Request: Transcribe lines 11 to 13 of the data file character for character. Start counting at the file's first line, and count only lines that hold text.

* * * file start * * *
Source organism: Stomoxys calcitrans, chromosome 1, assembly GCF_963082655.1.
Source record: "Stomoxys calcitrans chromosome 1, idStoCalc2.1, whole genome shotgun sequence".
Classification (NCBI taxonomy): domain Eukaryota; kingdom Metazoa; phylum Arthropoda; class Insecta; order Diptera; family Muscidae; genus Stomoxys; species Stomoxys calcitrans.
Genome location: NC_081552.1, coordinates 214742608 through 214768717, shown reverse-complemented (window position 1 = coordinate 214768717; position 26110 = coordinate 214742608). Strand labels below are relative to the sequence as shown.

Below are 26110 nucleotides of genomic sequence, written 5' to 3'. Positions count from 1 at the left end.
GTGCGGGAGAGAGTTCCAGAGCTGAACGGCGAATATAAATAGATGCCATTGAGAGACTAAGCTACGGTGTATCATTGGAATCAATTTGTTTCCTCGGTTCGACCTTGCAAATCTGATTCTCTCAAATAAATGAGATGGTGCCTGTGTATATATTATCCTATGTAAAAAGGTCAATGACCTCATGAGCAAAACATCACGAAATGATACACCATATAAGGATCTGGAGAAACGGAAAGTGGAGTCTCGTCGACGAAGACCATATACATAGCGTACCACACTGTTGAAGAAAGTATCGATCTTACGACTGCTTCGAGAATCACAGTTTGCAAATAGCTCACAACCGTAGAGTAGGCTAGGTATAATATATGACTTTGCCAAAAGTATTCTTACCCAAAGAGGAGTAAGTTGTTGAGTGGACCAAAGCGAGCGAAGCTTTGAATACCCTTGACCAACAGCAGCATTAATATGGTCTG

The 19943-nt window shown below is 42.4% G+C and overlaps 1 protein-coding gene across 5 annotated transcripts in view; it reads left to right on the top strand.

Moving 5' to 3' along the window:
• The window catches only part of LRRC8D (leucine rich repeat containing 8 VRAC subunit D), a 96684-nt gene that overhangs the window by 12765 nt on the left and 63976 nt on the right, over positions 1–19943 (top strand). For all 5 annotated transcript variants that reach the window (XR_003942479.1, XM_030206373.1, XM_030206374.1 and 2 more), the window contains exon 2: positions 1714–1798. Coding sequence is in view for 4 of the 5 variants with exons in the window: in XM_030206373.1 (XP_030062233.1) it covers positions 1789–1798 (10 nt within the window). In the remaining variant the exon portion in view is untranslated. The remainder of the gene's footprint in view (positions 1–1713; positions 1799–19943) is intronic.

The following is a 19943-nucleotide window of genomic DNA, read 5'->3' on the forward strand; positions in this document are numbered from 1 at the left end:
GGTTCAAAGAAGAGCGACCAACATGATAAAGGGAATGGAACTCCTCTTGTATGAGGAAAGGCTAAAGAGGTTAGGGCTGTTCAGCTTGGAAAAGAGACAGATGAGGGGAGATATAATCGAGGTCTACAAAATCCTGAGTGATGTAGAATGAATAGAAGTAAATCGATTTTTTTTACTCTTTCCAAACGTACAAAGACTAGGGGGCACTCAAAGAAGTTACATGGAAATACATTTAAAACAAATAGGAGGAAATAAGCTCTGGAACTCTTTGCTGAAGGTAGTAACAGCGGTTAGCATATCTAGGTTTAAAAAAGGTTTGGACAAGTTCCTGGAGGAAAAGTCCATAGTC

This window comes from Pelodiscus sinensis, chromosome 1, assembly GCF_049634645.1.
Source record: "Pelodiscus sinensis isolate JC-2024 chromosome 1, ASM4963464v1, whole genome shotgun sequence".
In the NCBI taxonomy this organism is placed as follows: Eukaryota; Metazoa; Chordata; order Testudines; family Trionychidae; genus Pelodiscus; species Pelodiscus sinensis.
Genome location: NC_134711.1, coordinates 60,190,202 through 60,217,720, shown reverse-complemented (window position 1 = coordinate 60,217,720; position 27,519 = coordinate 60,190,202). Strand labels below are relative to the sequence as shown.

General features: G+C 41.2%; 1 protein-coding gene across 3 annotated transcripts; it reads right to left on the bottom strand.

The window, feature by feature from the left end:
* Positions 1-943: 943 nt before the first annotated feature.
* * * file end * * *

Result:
GGTTCAAAGAAGAGCGACCAACATGATAAAGGGAATGGAACTCCTCTTGTATGAGGAAAGGCTAAAGAGGTTAGGGCTGTTCAGCTTGGAAAAGAGACAGATGAGGGGAGATATAATCGAGGTCTACAAAATCCTGAGTGATGTAGAATGAATAGAAGTAAATCGATTTTTTTTACTCTTTCCAAACGTACAAAGACTAGGGGGCACTCAAAGAAGTTACATGGAAATACATTTAAAACAAATAGGAGGAAATAAGCTCTGGAACTCTTTGCTGAAGGTAGTAACAGCGGTTAGCATATCTAGGTTTAAAAAAGGTTTGGACAAGTTCCTGGAGGAAAAGTCCATAGTC

This window comes from Pelodiscus sinensis, chromosome 1, assembly GCF_049634645.1.
Source record: "Pelodiscus sinensis isolate JC-2024 chromosome 1, ASM4963464v1, whole genome shotgun sequence".